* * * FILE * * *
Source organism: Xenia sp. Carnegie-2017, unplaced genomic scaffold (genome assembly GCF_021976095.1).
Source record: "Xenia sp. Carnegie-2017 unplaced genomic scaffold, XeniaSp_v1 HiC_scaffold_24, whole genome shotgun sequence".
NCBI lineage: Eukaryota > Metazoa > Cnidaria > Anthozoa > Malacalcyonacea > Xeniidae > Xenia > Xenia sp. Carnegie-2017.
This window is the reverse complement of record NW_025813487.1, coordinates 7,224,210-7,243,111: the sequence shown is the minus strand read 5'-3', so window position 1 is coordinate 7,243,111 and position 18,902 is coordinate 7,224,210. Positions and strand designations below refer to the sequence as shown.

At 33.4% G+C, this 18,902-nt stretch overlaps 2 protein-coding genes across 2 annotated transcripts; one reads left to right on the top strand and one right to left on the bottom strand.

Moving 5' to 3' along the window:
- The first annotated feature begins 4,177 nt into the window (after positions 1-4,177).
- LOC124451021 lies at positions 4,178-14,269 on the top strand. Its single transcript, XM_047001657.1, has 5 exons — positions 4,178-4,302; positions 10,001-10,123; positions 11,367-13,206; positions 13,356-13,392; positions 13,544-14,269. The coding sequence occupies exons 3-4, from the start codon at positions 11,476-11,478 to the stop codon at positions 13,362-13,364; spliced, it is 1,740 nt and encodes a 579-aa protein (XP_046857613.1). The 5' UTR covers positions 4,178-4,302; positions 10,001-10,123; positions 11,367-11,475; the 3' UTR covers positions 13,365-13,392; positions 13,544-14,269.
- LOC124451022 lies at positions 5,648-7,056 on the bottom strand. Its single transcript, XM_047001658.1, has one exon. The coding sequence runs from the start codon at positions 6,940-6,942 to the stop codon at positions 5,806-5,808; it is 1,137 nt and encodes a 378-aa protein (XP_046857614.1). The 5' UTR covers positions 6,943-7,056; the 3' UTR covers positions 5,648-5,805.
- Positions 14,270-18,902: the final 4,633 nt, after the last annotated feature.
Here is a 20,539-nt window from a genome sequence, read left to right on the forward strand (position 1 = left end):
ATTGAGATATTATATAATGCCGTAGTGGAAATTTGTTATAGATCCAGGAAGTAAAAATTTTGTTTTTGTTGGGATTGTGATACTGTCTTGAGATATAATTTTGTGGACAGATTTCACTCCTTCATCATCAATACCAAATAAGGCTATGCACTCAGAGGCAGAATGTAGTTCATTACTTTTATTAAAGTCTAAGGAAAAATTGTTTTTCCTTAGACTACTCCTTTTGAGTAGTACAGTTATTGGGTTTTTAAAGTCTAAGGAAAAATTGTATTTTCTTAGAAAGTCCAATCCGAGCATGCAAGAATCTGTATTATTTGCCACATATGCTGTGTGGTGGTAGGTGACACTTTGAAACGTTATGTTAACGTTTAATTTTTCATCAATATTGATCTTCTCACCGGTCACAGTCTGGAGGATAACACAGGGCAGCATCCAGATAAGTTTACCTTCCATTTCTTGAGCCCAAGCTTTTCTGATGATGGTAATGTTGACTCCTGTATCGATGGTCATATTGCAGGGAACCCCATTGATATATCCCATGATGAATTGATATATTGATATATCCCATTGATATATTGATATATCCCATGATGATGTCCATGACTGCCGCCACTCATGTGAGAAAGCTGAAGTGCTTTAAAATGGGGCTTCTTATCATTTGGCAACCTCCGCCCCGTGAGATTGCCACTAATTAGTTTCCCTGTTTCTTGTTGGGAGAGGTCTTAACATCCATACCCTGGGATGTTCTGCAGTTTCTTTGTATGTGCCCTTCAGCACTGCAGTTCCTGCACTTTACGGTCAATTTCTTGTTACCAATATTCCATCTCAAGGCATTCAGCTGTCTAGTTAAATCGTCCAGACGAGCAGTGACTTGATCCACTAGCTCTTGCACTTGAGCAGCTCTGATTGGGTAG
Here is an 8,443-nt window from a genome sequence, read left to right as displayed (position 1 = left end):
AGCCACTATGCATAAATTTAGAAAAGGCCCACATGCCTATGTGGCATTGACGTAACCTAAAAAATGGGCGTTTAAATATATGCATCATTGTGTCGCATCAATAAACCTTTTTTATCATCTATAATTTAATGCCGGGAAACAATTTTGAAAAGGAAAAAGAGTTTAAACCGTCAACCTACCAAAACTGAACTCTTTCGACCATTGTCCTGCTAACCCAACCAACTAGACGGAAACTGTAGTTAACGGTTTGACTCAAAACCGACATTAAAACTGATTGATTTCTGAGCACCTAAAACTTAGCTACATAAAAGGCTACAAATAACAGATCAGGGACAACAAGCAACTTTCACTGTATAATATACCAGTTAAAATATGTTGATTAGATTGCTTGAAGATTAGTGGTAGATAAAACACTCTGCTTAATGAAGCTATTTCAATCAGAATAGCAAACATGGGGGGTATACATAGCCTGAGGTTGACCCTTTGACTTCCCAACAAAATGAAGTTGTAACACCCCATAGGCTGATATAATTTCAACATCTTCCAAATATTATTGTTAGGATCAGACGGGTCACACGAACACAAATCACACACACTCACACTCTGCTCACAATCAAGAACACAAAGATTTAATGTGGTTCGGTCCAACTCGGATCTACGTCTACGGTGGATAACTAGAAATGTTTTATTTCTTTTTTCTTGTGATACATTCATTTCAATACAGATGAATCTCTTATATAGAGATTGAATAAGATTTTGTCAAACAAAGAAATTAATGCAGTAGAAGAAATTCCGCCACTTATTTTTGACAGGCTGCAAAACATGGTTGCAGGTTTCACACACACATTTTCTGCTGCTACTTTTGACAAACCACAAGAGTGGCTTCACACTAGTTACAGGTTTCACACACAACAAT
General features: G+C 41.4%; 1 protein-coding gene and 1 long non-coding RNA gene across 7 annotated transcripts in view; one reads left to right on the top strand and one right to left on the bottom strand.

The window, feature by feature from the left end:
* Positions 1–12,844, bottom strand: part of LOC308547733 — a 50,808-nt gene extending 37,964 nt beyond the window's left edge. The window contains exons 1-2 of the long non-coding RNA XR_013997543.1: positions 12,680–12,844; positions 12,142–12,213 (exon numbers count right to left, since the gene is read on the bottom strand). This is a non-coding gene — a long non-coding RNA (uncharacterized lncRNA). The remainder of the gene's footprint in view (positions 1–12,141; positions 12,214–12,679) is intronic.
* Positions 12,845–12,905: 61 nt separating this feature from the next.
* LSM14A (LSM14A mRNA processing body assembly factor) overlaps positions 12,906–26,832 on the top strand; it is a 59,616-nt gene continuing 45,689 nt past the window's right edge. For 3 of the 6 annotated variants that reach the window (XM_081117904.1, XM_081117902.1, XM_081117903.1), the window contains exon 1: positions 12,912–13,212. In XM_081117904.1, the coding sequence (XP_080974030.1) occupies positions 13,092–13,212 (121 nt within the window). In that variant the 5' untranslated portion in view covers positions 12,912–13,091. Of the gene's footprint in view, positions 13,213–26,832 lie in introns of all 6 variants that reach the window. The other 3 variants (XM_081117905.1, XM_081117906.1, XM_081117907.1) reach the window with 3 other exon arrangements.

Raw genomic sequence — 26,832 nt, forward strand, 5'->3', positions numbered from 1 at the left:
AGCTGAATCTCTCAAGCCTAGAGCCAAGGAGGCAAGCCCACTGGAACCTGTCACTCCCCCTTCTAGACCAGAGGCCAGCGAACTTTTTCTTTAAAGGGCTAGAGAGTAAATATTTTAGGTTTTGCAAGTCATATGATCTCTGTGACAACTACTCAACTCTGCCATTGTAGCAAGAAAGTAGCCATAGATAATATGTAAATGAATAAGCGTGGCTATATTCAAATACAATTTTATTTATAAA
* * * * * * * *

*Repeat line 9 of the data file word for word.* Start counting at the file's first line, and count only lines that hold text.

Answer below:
- LOC124451022 lies at positions 5,648-7,056 on the bottom strand. Its single transcript, XM_047001658.1, has one exon. The coding sequence runs from the start codon at positions 6,940-6,942 to the stop codon at positions 5,806-5,808; it is 1,137 nt and encodes a 378-aa protein (XP_046857614.1). The 5' UTR covers positions 6,943-7,056; the 3' UTR covers positions 5,648-5,805.